as the problem, while doing their level best to make it so. They are absolutely determined to prove government doesn’t work, which makes them entirely illegitimate as candidates. These people do not belong in government and should never be elected. But unfortunately, our citizenry is so ill-informed as to their tactics and those who support them, they are easily swayed by the rhetoric and misinformation they hear. North Carolina is now considered the state most saturated with political misinformation, which is undoubtedly one reason we suffer such disastrous politicians becoming elected. A bi-partisan (remember the possibility of compromise once upon a time?) bill was created to end the sequester and create jobs. What happened to it? Tea Party Republicans filibustered and kept it from law! These people could cause much more damage than they already have unless citizens begin paying far more attention and vote accordingly. Tea Party Republicans can’t cope with the real problems facing our country and instead create new problems unnecessarily through their own fantasyland of murky ideology. Odd thing, isn’t it, that when we had a Republican president running our country economically into the ground, he was supported by his party. He could spend as many trillions of dollars as he chose to wage an illegitimate war. But now that we have a Democratic president who is desperately trying to solve the

very real problems that have resulted from the previous administration’s policies, Republican extremists do nothing but stand in his way. Now we find that even national security may be in danger as a result of the actions of these mock representatives. Boehner has been claiming he wants compromise. Nonsense. Democrats have attempted compromise again and again, but as we all know, terrorists can’t be bargained with... and these Republicans fit the bill, now having become the most dangerous terrorists in the United States, sowing seeds of division and destruction everywhere. Their behavior implies they’ll be unhappy with anything less than a kind of dictatorship by their minority. The least citizens of Yancey County can do is to call Mark Meadows at 202-225-3121 and tell him we want him to support reasonable bipartisan efforts in Congress including support of the Affordable Health Care Act. It only takes a minute. And we can thank Kay Hagan for her support of health care for all citizens. People roll their eyes at Congress, but the real responsibility rests with voters. One person, one vote. If citizens cease voting for Republican extremists, government will function far more smoothly. Our district is part of the problem; it’s time to wake up and do our best to help, get to the polls, and vote for candidates capable of genuine compromise. Karen Watkins

Mayor doesn’t mind critics unless they might be fictional Dear Editor: After being called a point blank “liar” in the other newspaper last week I felt it necessary to issue some clarification. To the residents of Burnsville: During the September town council meeting I asked if anyone could show me the language in the “design guidelines” that exempted residential properties. After much discussion with Dean Gates, Harrison Tyner and Ron Hancock it was clear to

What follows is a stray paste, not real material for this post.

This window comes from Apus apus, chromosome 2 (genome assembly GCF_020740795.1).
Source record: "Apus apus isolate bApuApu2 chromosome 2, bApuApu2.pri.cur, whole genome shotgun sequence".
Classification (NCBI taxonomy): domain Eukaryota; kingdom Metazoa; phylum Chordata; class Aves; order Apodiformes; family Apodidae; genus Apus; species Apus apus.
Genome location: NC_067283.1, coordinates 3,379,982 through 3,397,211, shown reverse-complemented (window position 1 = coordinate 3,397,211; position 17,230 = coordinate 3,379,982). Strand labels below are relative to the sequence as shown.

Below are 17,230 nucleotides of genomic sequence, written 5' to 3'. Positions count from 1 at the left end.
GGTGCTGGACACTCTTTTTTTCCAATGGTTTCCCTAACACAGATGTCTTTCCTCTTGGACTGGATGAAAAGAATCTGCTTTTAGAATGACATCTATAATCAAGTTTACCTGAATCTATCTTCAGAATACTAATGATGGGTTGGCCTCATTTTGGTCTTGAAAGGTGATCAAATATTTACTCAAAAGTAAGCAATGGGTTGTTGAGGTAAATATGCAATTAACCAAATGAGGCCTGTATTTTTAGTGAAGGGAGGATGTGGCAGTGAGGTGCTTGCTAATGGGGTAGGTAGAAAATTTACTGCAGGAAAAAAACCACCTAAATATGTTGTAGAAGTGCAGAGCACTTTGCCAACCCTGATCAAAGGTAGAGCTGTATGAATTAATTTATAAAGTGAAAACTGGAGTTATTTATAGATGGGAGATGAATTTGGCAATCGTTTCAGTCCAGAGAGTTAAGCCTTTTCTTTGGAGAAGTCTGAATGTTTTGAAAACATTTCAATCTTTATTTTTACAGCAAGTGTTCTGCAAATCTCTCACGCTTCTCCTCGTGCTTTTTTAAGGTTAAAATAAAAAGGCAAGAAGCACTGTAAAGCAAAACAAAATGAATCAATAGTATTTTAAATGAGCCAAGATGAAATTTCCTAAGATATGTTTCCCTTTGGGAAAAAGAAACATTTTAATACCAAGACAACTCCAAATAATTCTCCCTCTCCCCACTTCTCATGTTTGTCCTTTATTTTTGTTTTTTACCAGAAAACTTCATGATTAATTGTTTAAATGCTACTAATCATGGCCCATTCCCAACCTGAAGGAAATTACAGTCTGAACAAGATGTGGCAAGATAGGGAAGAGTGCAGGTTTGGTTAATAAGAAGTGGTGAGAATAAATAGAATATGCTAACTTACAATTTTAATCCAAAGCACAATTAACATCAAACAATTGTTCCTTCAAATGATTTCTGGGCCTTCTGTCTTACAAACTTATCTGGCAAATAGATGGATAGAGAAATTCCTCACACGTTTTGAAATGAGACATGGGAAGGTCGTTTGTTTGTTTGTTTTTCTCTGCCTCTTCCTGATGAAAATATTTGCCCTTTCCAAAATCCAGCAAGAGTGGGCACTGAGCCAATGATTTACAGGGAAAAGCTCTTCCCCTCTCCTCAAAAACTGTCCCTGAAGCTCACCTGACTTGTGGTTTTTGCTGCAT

me that the language simply was not in the existing regulation. Ron Hancock stated that it was not the “intent” of the “design guidelines” to include residential property and that the language needed to be inserted. So, again, I say that this entire “design guideline” episode is too much, too fast for our town. Politicians come and go while leaving in their wake laws that actually affects residents and business owners trying to make a living while lawyers, courts


The Yancey County News is the only independent newspaper in Yancey County. It is owned, operated and published by

Susan Austin ........ Advertising/Publisher Jonathan Austin ........... Editor/Publisher who are the sole participants and members of

Yancey County News LLC 127 W. Main Street Burnsville, NC 28714 828-691-0806 or 691-0807 The Yancey County News (USPS publication No. 3528) is published weekly for $25 per year in Yancey County, $35 per year out of county. Published by Yancey County News LLC, Periodicals postage paid at Burnsville, NC. Postmaster: Send address changes to: Yancey County News, 127 W. Main St., Burnsville, NC 28714 Printed in Boone by the Watauga Democrat on recycled paper.

To be a voice, and to allow the voices of our community to be heard. vRecipient of the 2012 Ancil Payne Award for Ethics in Journalism and the Tom and Pat Gish Award for courage, integrity and tenacity in rural journalism v

and other politicians argue over the “intent” of the politicians who approved it in the first place. The town council refused to let the town attorney review the new “design guidelines” and then postponed voting until November (after the election) to give the town attorney time to review this latest move to further complicate the life of anyone considering starting a business. The council is now considering the creation of the “Design Review Committee” to

advise the town council, town staff and the planning board in matters of “design guideline” application and enforcement. When this is approved you will have up to 20 people in various capacities discussing how your property should look if you are allowed to even start your business. I asked: why would you want the town attorney to approve this when you would refuse to let the town attorney look at the “design guidelines?” No one could answer that